project . 2017 - 2021 . Closed

AHRC-NSF MOU: Diet, Migration, and Health in the Context of Medieval Mortality Crises

UK Research and Innovation
Funder: UK Research and InnovationProject code: AH/R005133/1
Funded under: AHRC Funder Contribution: 121,886 GBP
Status: Closed
30 Sep 2017 (Started) 29 Jun 2021 (Ended)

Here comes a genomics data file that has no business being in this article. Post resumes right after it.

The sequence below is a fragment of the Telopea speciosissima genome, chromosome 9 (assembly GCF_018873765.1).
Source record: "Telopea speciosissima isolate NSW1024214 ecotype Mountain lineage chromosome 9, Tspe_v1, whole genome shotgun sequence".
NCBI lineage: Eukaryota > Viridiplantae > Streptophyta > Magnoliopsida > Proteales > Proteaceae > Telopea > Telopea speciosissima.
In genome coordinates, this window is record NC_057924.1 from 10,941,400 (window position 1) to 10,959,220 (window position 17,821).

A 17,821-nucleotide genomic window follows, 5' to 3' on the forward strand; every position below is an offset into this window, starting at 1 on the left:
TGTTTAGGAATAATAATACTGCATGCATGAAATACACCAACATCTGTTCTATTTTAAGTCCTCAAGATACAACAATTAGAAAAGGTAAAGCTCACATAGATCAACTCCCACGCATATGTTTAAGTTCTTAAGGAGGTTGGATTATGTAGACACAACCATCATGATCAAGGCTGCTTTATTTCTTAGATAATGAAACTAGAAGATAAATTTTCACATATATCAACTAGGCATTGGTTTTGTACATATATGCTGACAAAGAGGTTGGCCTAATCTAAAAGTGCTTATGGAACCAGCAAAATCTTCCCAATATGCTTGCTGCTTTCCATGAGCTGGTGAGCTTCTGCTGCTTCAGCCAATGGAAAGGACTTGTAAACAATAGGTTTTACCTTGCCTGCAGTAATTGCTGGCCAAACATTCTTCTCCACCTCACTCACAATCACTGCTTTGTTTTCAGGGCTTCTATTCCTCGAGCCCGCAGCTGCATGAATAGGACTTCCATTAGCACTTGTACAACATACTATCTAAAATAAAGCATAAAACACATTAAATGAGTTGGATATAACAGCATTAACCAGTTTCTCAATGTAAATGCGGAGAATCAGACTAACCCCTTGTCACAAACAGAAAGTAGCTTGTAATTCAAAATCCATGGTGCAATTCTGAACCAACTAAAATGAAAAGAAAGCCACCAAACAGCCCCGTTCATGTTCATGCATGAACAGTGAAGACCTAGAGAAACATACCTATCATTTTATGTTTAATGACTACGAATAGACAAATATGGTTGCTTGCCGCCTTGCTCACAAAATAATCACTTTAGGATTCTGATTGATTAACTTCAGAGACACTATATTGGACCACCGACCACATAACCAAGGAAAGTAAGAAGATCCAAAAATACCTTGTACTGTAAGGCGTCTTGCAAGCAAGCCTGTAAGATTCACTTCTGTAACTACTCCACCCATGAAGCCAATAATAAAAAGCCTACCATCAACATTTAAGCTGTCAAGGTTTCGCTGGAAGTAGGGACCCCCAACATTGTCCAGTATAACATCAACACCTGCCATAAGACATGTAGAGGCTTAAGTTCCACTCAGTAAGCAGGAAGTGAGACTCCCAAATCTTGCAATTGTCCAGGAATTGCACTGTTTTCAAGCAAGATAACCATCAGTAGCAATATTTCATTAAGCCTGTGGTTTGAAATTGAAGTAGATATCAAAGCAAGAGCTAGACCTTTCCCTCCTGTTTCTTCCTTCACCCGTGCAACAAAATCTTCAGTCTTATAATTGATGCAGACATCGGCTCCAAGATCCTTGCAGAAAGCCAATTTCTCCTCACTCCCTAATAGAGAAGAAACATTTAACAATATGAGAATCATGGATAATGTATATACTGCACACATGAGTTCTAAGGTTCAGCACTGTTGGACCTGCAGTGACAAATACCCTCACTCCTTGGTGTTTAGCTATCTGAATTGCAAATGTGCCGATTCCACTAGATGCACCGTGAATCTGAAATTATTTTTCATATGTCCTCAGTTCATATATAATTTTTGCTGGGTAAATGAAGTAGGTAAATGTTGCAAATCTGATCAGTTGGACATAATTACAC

Crisis mortality, a dramatic but temporary increase in mortality rate resulting from a single factor, is an important phenomenon in many populations. This project integrates paleodemographic and isotope analyses to examine temporal changes in diet and migration at the time of the 14th-century Black Death and the interactions among diet, migration, demography, health, sex, and socioeconomic status in the context of the medieval mortality crises of famine and plague. This project will highlight the cultural and social aspects that affect crisis events and their outcomes. Clarifying how dietary resources were distributed in the medieval period will allow for an examination of the ways in which general resource availability in a population does not necessarily translate into widespread benefits in the face of socially-, economically-, or politically-prescribed patterns of access to those resources (Baro and Deubel, 2006; Wisner et al., 2004). This project will also contribute to an understanding of long-term changes in migration in the context of disaster and particularly the health consequences thereof. The results of this project can aid predictions about what might happen in future demographic crises.

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